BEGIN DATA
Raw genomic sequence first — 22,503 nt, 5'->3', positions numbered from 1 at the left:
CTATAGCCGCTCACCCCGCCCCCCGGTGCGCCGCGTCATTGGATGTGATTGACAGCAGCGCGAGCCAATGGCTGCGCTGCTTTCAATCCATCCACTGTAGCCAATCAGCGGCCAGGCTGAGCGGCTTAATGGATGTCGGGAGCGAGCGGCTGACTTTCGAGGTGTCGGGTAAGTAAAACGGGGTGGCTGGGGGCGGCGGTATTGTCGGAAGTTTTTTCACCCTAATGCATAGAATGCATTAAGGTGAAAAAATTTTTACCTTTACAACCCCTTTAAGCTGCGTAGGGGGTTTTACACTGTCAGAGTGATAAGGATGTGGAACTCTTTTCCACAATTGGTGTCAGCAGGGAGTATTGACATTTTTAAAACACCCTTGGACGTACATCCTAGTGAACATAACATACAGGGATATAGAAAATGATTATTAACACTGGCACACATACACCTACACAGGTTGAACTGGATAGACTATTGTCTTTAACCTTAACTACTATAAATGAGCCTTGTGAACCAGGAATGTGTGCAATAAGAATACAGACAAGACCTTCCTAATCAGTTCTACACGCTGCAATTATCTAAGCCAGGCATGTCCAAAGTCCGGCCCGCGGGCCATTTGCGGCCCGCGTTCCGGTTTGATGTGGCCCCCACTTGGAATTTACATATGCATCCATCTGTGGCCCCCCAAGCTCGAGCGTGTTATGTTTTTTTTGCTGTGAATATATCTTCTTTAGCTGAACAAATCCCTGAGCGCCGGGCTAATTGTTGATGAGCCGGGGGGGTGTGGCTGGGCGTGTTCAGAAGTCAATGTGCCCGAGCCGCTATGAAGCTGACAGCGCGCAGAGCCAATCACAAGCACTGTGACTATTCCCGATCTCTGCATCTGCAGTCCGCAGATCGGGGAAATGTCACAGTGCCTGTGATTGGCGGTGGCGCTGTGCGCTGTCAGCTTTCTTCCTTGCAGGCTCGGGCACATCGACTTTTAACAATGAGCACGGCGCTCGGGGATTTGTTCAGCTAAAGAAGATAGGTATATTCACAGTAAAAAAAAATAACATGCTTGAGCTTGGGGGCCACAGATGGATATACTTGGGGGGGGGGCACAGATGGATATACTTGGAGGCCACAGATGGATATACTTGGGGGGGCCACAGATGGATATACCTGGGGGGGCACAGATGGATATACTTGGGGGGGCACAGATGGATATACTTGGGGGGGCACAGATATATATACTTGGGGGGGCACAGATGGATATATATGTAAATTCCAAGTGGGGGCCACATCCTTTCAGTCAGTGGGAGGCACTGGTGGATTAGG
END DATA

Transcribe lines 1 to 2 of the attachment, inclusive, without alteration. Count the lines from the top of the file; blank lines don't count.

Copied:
Raw genomic sequence first — 22,503 nt, 5'->3', positions numbered from 1 at the left:
CTATAGCCGCTCACCCCGCCCCCCGGTGCGCCGCGTCATTGGATGTGATTGACAGCAGCGCGAGCCAATGGCTGCGCTGCTTTCAATCCATCCACTGTAGCCAATCAGCGGCCAGGCTGAGCGGCTTAATGGATGTCGGGAGCGAGCGGCTGACTTTCGAGGTGTCGGGTAAGTAAAACGGGGTGGCTGGGGGCGGCGGTATTGTCGGAAGTTTTTTCACCCTAATGCATAGAATGCATTAAGGTGAAAAAATTTTTACCTTTACAACCCCTTTAAGCTGCGTAGGGGGTTTTACACTGTCAGAGTGATAAGGATGTGGAACTCTTTTCCACAATTGGTGTCAGCAGGGAGTATTGACATTTTTAAAACACCCTTGGACGTACATCCTAGTGAACATAACATACAGGGATATAGAAAATGATTATTAACACTGGCACACATACACCTACACAGGTTGAACTGGATAGACTATTGTCTTTAACCTTAACTACTATAAATGAGCCTTGTGAACCAGGAATGTGTGCAATAAGAATACAGACAAGACCTTCCTAATCAGTTCTACACGCTGCAATTATCTAAGCCAGGCATGTCCAAAGTCCGGCCCGCGGGCCATTTGCGGCCCGCGTTCCGGTTTGATGTGGCCCCCACTTGGAATTTACATATGCATCCATCTGTGGCCCCCCAAGCTCGAGCGTGTTATGTTTTTTTTGCTGTGAATATATCTTCTTTAGCTGAACAAATCCCTGAGCGCCGGGCTAATTGTTGATGAGCCGGGGGGGTGTGGCTGGGCGTGTTCAGAAGTCAATGTGCCCGAGCCGCTATGAAGCTGACAGCGCGCAGAGCCAATCACAAGCACTGTGACTATTCCCGATCTCTGCATCTGCAGTCCGCAGATCGGGGAAATGTCACAGTGCCTGTGATTGGCGGTGGCGCTGTGCGCTGTCAGCTTTCTTCCTTGCAGGCTCGGGCACATCGACTTTTAACAATGAGCACGGCGCTCGGGGATTTGTTCAGCTAAAGAAGATAGGTATATTCACAGTAAAAAAAAATAACATGCTTGAGCTTGGGGGCCACAGATGGATATACTTGGGGGGGGGGCACAGATGGATATACTTGGAGGCCACAGATGGATATACTTGGGGGGGCCACAGATGGATATACCTGGGGGGGCACAGATGGATATACTTGGGGGGGCACAGATGGATATACTTGGGGGGGCACAGATATATATACTTGGGGGGGCACAGATGGATATATATGTAAATTCCAAGTGGGGGCCACATCCTTTCAGTCAGTGGGAGGCACTGGTGGATTAGG